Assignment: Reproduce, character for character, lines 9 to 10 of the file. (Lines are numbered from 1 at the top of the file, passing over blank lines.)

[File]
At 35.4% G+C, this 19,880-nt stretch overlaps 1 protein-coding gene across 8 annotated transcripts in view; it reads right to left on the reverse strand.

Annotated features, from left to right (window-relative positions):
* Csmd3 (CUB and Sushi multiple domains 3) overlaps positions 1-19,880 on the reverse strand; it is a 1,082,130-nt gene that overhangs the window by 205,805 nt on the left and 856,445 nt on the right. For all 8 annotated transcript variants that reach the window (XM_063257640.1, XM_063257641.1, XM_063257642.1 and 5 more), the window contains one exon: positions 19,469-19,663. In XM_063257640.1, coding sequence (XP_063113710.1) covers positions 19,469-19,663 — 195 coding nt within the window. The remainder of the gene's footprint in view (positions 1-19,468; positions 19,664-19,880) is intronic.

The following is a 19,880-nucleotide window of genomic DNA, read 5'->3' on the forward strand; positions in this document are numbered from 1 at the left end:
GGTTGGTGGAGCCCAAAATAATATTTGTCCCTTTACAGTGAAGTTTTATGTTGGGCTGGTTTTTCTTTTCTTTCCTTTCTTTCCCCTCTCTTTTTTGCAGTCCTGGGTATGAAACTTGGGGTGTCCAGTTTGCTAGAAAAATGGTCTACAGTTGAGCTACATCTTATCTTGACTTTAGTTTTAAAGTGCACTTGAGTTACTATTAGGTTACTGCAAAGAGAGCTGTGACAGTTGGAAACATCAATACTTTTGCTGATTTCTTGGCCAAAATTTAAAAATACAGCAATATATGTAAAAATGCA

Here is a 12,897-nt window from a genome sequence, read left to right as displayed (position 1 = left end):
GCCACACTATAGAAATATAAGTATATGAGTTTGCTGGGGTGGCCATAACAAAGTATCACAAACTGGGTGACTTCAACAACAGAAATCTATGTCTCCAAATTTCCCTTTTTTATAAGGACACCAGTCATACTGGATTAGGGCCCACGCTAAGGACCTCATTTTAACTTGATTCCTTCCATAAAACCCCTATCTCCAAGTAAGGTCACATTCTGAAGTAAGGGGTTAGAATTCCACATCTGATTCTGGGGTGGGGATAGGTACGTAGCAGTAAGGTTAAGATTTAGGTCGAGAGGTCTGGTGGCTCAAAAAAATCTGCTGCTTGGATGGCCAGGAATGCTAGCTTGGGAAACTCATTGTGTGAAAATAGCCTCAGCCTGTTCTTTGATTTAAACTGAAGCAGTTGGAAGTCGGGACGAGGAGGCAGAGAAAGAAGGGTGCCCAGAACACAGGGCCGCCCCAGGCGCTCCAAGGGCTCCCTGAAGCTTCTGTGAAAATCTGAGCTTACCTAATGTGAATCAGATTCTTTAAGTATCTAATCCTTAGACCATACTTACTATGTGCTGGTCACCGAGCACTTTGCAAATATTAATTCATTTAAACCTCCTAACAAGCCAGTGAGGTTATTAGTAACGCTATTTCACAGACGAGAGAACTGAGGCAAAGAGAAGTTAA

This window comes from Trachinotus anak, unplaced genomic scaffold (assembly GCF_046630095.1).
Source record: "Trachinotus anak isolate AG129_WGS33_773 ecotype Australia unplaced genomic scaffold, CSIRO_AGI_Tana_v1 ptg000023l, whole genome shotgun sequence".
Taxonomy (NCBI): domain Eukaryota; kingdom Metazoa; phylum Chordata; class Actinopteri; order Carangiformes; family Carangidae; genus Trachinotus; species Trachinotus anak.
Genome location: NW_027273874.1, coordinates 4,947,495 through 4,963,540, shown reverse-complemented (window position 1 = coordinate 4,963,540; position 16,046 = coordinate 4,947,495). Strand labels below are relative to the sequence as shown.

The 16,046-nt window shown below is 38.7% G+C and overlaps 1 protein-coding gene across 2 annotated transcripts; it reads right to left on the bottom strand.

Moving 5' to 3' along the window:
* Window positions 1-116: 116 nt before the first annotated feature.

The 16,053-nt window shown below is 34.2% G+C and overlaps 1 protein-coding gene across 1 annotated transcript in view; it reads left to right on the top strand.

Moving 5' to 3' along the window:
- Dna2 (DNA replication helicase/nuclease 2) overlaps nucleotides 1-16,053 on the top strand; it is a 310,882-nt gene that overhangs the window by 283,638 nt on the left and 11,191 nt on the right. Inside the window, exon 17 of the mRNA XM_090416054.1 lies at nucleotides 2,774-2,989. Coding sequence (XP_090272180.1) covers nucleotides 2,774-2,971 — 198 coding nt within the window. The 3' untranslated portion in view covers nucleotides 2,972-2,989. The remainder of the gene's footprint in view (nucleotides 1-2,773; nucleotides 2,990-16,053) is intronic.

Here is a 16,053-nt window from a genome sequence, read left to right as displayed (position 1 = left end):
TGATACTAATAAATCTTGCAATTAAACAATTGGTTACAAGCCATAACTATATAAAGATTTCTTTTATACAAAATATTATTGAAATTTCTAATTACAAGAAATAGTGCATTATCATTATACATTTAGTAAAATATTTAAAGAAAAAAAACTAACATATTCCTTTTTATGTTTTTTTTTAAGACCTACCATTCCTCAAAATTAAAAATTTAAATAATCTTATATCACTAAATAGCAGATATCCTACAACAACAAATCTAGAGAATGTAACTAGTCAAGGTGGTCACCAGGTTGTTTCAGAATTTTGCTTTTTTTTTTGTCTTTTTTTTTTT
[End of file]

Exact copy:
Source record: "Trachinotus anak isolate AG129_WGS33_773 ecotype Australia unplaced genomic scaffold, CSIRO_AGI_Tana_v1 ptg000023l, whole genome shotgun sequence".
Taxonomy (NCBI): domain Eukaryota; kingdom Metazoa; phylum Chordata; class Actinopteri; order Carangiformes; family Carangidae; genus Trachinotus; species Trachinotus anak.